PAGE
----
Skocpol: No. We found, both in our visiting of local tea party groups and interviews with people — and in our analysis of national survey data — that about half of tea party sympathizers and activists are also Christian conservatives. And Christian conservatives, with their commitment to making abortion illegal and fighting gay rights, represent a deeper phenomenon. Some of them will call themselves tea partiers and attend tea party meetings. They may sit in the same room with people who are not particularly religious or who are secular. So they’re not the entirety of the tea party, but they’re there, and they’re still pushing elected Republicans, and elected Republicans often find it easier to vote on anti-abortion measures than on anything else.
Holland: In The Whites of Their Eyes: The Tea Party’s Revolution and the Battle over American History, historian and journalist Jill Lepore argued that the tea partiers have been fed a version of our history that’s basically 180 degrees away from reality. For them, the framers were like Glenn Beck; they were diehard Christians, they shared a strong belief in states’ rights. And none of this is remotely the case. Is that consistent with your research, and to what degree does that belief system animate the movement?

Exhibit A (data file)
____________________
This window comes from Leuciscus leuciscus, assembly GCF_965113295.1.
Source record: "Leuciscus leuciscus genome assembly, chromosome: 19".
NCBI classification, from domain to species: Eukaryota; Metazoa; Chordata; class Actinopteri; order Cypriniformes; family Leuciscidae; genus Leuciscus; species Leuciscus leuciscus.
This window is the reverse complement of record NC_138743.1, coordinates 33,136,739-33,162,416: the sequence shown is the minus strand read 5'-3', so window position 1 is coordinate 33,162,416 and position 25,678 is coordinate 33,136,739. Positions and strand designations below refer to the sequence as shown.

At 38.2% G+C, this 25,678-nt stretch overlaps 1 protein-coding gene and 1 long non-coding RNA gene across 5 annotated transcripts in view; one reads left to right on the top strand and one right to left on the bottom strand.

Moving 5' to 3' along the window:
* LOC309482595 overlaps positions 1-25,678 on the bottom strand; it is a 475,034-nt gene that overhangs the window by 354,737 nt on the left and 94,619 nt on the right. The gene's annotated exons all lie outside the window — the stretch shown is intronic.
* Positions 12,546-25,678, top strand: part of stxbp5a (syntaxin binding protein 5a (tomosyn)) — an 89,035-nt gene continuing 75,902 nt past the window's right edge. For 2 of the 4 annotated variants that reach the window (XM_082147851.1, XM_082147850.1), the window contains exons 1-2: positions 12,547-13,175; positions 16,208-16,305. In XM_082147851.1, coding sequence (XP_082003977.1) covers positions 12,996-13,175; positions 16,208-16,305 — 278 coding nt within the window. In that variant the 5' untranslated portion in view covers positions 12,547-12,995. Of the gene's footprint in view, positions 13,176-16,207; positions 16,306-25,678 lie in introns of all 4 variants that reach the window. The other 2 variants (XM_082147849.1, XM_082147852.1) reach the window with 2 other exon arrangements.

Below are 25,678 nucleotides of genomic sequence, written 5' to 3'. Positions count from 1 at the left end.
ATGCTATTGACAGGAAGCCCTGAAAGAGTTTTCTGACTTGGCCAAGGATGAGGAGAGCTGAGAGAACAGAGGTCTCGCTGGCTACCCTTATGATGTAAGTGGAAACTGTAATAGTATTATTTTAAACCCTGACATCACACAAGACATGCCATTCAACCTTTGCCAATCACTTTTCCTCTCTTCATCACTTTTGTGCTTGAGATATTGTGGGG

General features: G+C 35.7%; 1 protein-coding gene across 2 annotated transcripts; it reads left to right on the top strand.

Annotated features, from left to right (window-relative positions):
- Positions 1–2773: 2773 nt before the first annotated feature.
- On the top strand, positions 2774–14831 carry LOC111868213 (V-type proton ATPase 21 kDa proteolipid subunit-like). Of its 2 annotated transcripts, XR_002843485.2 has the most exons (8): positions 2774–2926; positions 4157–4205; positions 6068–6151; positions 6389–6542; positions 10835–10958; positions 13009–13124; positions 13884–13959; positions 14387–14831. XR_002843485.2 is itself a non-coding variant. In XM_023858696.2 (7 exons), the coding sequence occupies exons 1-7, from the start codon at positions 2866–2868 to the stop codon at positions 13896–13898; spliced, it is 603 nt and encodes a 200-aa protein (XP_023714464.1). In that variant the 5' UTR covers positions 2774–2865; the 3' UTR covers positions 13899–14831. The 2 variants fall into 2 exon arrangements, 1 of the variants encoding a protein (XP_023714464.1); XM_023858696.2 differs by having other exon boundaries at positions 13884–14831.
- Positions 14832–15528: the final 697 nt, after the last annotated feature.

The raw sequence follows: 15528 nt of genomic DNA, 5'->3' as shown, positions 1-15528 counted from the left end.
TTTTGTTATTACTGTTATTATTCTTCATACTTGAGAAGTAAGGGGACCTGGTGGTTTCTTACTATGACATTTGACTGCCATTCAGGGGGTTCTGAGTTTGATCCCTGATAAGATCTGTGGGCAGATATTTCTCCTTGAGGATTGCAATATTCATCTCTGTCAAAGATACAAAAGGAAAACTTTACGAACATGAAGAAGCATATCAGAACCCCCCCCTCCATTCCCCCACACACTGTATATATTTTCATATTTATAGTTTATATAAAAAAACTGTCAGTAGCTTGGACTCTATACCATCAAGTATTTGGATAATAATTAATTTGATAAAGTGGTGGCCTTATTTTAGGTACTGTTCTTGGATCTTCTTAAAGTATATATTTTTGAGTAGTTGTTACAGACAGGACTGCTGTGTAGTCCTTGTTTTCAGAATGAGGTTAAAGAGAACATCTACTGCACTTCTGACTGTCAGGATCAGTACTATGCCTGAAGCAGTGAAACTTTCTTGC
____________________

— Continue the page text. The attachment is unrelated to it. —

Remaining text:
Skocpol: You know, all social movements like to align themselves with potent historical symbols. The very name of the tea party invokes a very potent symbol, the tossing of imported tea into Boston Harbor. There’s no question that, strictly speaking, tea partiers’ beliefs about the Constitution resemble something closer to the anti-federalists of the founding era — and the secessionists and nullification supporters of the era leading into the Civil War. But where I depart from Professor Lepore is that she wrote as if it were something special to the tea party. I don’t think the right way to understand the uses of history by social movements is to get into the weeds about whether they’re entirely accurate in the sense that would pass muster in a Harvard history seminar. You have to understand this is symbolic language about who “we” are and who “they” are. And what tea partiers are saying is, “We are the real Americans, and they — the Barack Obama supporters — are not really Americans.”
Holland: Do you think that it’s trivializing to look at those older tea party members saying “keep government out of our Medicare” that kept us from understanding this movement?